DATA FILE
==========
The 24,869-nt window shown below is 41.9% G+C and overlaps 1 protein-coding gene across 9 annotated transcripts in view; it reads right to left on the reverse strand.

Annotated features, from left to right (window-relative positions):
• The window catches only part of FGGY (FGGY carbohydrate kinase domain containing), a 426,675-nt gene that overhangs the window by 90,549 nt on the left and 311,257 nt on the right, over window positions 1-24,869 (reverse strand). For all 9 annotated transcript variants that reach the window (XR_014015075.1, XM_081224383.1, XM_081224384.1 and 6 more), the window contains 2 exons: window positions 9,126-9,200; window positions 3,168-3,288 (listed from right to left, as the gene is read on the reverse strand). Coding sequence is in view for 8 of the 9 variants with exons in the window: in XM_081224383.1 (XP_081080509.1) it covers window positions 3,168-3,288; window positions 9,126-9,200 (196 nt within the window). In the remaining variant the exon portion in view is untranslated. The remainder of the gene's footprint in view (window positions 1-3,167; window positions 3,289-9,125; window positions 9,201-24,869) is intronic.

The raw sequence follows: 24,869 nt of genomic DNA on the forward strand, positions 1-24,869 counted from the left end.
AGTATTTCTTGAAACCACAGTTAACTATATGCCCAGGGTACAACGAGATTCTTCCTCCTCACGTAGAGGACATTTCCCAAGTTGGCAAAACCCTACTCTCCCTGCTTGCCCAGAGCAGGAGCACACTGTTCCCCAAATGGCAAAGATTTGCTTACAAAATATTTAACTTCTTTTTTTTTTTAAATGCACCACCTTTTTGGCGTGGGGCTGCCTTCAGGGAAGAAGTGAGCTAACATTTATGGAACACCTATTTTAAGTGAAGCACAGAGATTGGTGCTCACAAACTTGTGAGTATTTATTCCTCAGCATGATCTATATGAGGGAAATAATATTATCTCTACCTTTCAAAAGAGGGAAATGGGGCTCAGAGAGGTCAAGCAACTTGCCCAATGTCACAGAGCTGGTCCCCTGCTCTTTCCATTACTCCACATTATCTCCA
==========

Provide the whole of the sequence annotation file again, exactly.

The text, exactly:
The 24,869-nt window shown below is 41.9% G+C and overlaps 1 protein-coding gene across 9 annotated transcripts in view; it reads right to left on the reverse strand.

Annotated features, from left to right (window-relative positions):
• The window catches only part of FGGY (FGGY carbohydrate kinase domain containing), a 426,675-nt gene that overhangs the window by 90,549 nt on the left and 311,257 nt on the right, over window positions 1-24,869 (reverse strand). For all 9 annotated transcript variants that reach the window (XR_014015075.1, XM_081224383.1, XM_081224384.1 and 6 more), the window contains 2 exons: window positions 9,126-9,200; window positions 3,168-3,288 (listed from right to left, as the gene is read on the reverse strand). Coding sequence is in view for 8 of the 9 variants with exons in the window: in XM_081224383.1 (XP_081080509.1) it covers window positions 3,168-3,288; window positions 9,126-9,200 (196 nt within the window). In the remaining variant the exon portion in view is untranslated. The remainder of the gene's footprint in view (window positions 1-3,167; window positions 3,289-9,125; window positions 9,201-24,869) is intronic.

The raw sequence follows: 24,869 nt of genomic DNA on the forward strand, positions 1-24,869 counted from the left end.
AGTATTTCTTGAAACCACAGTTAACTATATGCCCAGGGTACAACGAGATTCTTCCTCCTCACGTAGAGGACATTTCCCAAGTTGGCAAAACCCTACTCTCCCTGCTTGCCCAGAGCAGGAGCACACTGTTCCCCAAATGGCAAAGATTTGCTTACAAAATATTTAACTTCTTTTTTTTTTTAAATGCACCACCTTTTTGGCGTGGGGCTGCCTTCAGGGAAGAAGTGAGCTAACATTTATGGAACACCTATTTTAAGTGAAGCACAGAGATTGGTGCTCACAAACTTGTGAGTATTTATTCCTCAGCATGATCTATATGAGGGAAATAATATTATCTCTACCTTTCAAAAGAGGGAAATGGGGCTCAGAGAGGTCAAGCAACTTGCCCAATGTCACAGAGCTGGTCCCCTGCTCTTTCCATTACTCCACATTATCTCCA